Writing Asn. #3 Dialog.  Choose either A or B.
The purpose of this assignment is to use correctly punctuated dialog to realistically advance the plot using the M.L.A. block formatting.  That means to continue the story for at least an additional page of your writing, but not more than two pages.  Please remember to use the block format where you don't indent, but leave a black line in between each paragraph.  Please remember to start a new paragraph when you change speakers, or when the action changes from one character to the next.  We have done this before.  Click here to remember the activity we did in class.  Paragraph Organization in Dialog Exercise.  Sometimes you just have to see an example, and you have it in your Google Docs.

Notice how there are two spaces after an end mark, like a period or question mark, and one space after a comma. That is the M.L.A. format.


Dialog Exercise A                    Name_____________________________________Block_____

She thought it was the first time that she saw him on that fateful day, but she was unsure at first.  He came over the hill in a huff and wearing a so-ratty-it-must-have-been-your-father’s NYU sweatshirt, with stains equally as old.  She made brief eye contact, but as he passed she regained her attention to her untied sneaker and the thought of her appearance as realized she was midway through her run.

She checked her pulse and decided to sit and listen to a couple of songs to let her heart rest, but after two songs she removed the ear buds and just concentrated to the sound of the returning birds in the park.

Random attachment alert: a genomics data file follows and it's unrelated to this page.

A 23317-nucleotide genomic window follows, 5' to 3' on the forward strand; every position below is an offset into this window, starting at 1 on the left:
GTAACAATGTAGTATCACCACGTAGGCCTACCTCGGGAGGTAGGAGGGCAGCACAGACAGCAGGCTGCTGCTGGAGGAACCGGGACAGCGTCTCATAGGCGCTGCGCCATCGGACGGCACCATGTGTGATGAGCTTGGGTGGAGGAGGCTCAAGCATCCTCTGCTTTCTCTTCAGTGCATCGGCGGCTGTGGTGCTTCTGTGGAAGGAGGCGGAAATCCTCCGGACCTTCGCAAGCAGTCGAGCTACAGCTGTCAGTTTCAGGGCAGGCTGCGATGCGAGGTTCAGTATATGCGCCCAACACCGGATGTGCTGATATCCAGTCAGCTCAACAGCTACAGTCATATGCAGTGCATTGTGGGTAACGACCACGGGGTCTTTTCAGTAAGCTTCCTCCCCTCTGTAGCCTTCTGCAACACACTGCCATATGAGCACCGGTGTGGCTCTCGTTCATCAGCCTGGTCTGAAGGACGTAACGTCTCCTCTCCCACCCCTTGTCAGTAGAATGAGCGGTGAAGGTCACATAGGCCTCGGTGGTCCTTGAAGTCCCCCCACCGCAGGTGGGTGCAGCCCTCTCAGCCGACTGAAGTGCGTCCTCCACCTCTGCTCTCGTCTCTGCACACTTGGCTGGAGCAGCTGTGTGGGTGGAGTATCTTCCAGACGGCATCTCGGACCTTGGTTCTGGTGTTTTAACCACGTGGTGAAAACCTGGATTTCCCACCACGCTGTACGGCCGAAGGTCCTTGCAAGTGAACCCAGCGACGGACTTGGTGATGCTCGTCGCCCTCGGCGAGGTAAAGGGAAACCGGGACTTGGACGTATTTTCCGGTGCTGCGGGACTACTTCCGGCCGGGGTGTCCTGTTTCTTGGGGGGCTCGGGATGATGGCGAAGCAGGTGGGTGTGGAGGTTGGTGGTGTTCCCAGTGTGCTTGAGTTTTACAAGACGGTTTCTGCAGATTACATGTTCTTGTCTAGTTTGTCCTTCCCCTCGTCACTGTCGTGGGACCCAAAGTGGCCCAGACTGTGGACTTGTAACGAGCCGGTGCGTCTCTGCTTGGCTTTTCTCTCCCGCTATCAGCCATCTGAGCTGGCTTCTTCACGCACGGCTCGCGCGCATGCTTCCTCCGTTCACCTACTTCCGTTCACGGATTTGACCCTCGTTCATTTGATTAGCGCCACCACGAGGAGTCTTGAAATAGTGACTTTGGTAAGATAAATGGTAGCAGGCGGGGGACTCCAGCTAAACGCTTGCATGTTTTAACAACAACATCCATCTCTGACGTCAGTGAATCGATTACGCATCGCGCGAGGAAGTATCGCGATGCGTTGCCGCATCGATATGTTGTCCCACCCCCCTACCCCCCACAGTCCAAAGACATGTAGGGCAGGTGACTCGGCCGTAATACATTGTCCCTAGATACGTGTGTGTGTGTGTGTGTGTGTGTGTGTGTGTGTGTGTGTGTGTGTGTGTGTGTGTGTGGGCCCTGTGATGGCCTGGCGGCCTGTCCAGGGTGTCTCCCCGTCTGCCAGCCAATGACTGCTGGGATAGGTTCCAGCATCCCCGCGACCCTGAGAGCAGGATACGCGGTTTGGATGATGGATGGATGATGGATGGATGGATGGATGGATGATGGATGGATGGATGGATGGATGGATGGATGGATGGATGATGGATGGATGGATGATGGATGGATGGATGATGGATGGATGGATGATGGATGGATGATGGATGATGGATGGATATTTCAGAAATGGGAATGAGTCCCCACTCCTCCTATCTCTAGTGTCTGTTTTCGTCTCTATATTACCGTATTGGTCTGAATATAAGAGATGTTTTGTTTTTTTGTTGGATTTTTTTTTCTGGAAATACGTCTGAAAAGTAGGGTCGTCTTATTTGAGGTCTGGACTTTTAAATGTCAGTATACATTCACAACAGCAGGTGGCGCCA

She could hear his pace as he rounded the paved, park trail, and it never faltered as he approached the old oaks beside her.  As she opened her eyes she saw him again and he commented, “Still not going to say hello, eh,” but then he was too far away before she could think of what to say.

An hour later she turned to the coffee part of her routine and she was surprised at the counter when she took her black, no sugar, and turned from the counter and directly into his chest.  The lid held strong, but the situation called for some oral response.  Stammering, all she could get out of her mouth was, “

Dialog Exercise-B                     Name_____________________________________Block_____
“I’m just stocking shelves.  I’m just stocking shelves,” he repeated in a murmur audible to only to dogs or someone very close.  He was tempted to just hum a song, but no titles or lyrics seemed to come to mind as he completed his mundane task as he did every day, six days a week, in the most boring town of Plainville, Massachusetts.  “I’ve got to get out of here someday, “he paused, “but that day ain’t today.”

When a series of noises two aisles down ended with the sound of breaking glass, he found himself in a full sprint as he mechanically responded.  When he rounded the end cap of neatly stacked soup cans, the mess he saw on the floor was in stark contrast to the extremely well-put-together woman before him.  Incredulously she responded to his astonished face, “I didn’t…”

“But what happened?  How could all of these cans of vegetables and jars of pickles fall at once?”

“They didn’t fall.”

“What do you mean?”

“Hold on to your hat, buddy, they